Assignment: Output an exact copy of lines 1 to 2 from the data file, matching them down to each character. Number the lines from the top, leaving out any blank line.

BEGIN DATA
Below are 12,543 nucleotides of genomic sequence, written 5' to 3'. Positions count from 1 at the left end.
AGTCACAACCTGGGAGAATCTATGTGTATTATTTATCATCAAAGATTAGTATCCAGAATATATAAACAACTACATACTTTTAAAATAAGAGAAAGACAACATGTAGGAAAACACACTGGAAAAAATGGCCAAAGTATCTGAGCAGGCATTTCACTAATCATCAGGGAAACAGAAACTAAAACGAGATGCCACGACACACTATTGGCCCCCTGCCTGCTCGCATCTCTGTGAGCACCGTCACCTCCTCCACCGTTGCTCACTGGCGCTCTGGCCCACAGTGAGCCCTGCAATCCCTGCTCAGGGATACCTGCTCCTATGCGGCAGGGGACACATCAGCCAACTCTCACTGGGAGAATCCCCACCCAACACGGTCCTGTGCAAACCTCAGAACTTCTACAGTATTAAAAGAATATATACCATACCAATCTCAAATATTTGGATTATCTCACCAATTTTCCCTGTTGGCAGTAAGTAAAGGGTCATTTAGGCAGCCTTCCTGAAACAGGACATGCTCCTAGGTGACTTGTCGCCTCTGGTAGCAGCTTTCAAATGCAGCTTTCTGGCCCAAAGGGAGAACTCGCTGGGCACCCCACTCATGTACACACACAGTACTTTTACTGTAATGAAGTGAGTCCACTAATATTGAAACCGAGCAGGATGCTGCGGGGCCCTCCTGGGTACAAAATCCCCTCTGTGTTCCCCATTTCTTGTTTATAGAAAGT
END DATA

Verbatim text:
Below are 12,543 nucleotides of genomic sequence, written 5' to 3'. Positions count from 1 at the left end.
AGTCACAACCTGGGAGAATCTATGTGTATTATTTATCATCAAAGATTAGTATCCAGAATATATAAACAACTACATACTTTTAAAATAAGAGAAAGACAACATGTAGGAAAACACACTGGAAAAAATGGCCAAAGTATCTGAGCAGGCATTTCACTAATCATCAGGGAAACAGAAACTAAAACGAGATGCCACGACACACTATTGGCCCCCTGCCTGCTCGCATCTCTGTGAGCACCGTCACCTCCTCCACCGTTGCTCACTGGCGCTCTGGCCCACAGTGAGCCCTGCAATCCCTGCTCAGGGATACCTGCTCCTATGCGGCAGGGGACACATCAGCCAACTCTCACTGGGAGAATCCCCACCCAACACGGTCCTGTGCAAACCTCAGAACTTCTACAGTATTAAAAGAATATATACCATACCAATCTCAAATATTTGGATTATCTCACCAATTTTCCCTGTTGGCAGTAAGTAAAGGGTCATTTAGGCAGCCTTCCTGAAACAGGACATGCTCCTAGGTGACTTGTCGCCTCTGGTAGCAGCTTTCAAATGCAGCTTTCTGGCCCAAAGGGAGAACTCGCTGGGCACCCCACTCATGTACACACACAGTACTTTTACTGTAATGAAGTGAGTCCACTAATATTGAAACCGAGCAGGATGCTGCGGGGCCCTCCTGGGTACAAAATCCCCTCTGTGTTCCCCATTTCTTGTTTATAGAAAGT